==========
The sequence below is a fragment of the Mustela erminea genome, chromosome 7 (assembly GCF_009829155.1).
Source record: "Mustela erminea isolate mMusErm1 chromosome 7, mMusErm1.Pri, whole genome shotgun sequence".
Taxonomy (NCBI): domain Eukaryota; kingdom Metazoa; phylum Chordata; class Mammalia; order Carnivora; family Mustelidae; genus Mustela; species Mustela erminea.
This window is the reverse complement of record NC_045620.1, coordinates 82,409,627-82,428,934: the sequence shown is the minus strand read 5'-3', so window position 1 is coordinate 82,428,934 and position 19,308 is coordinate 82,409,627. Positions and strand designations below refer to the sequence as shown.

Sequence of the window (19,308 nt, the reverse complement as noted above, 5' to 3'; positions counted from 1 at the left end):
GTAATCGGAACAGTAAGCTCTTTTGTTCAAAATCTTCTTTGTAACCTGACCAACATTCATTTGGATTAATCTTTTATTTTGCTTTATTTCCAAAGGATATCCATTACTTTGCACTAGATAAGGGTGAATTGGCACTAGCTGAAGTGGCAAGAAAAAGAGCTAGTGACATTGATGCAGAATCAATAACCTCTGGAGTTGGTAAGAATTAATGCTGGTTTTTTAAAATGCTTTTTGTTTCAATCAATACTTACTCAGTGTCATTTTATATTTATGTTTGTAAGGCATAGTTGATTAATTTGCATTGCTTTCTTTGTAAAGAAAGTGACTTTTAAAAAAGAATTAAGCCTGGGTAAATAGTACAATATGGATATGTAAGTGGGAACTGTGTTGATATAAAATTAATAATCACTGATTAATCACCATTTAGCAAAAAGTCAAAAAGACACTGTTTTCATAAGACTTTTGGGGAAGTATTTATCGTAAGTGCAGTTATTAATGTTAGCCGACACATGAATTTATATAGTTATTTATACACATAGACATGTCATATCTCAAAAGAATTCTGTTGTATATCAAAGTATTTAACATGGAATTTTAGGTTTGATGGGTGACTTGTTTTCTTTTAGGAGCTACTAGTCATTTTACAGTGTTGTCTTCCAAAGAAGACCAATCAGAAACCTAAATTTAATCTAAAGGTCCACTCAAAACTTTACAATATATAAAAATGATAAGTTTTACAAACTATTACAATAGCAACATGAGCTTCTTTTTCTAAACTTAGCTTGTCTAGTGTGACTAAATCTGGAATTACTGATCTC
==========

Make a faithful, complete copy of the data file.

The sequence below is a fragment of the Mustela erminea genome, chromosome 7 (assembly GCF_009829155.1).
Source record: "Mustela erminea isolate mMusErm1 chromosome 7, mMusErm1.Pri, whole genome shotgun sequence".
Taxonomy (NCBI): domain Eukaryota; kingdom Metazoa; phylum Chordata; class Mammalia; order Carnivora; family Mustelidae; genus Mustela; species Mustela erminea.
This window is the reverse complement of record NC_045620.1, coordinates 82,409,627-82,428,934: the sequence shown is the minus strand read 5'-3', so window position 1 is coordinate 82,428,934 and position 19,308 is coordinate 82,409,627. Positions and strand designations below refer to the sequence as shown.

Sequence of the window (19,308 nt, the reverse complement as noted above, 5' to 3'; positions counted from 1 at the left end):
GTAATCGGAACAGTAAGCTCTTTTGTTCAAAATCTTCTTTGTAACCTGACCAACATTCATTTGGATTAATCTTTTATTTTGCTTTATTTCCAAAGGATATCCATTACTTTGCACTAGATAAGGGTGAATTGGCACTAGCTGAAGTGGCAAGAAAAAGAGCTAGTGACATTGATGCAGAATCAATAACCTCTGGAGTTGGTAAGAATTAATGCTGGTTTTTTAAAATGCTTTTTGTTTCAATCAATACTTACTCAGTGTCATTTTATATTTATGTTTGTAAGGCATAGTTGATTAATTTGCATTGCTTTCTTTGTAAAGAAAGTGACTTTTAAAAAAGAATTAAGCCTGGGTAAATAGTACAATATGGATATGTAAGTGGGAACTGTGTTGATATAAAATTAATAATCACTGATTAATCACCATTTAGCAAAAAGTCAAAAAGACACTGTTTTCATAAGACTTTTGGGGAAGTATTTATCGTAAGTGCAGTTATTAATGTTAGCCGACACATGAATTTATATAGTTATTTATACACATAGACATGTCATATCTCAAAAGAATTCTGTTGTATATCAAAGTATTTAACATGGAATTTTAGGTTTGATGGGTGACTTGTTTTCTTTTAGGAGCTACTAGTCATTTTACAGTGTTGTCTTCCAAAGAAGACCAATCAGAAACCTAAATTTAATCTAAAGGTCCACTCAAAACTTTACAATATATAAAAATGATAAGTTTTACAAACTATTACAATAGCAACATGAGCTTCTTTTTCTAAACTTAGCTTGTCTAGTGTGACTAAATCTGGAATTACTGATCTC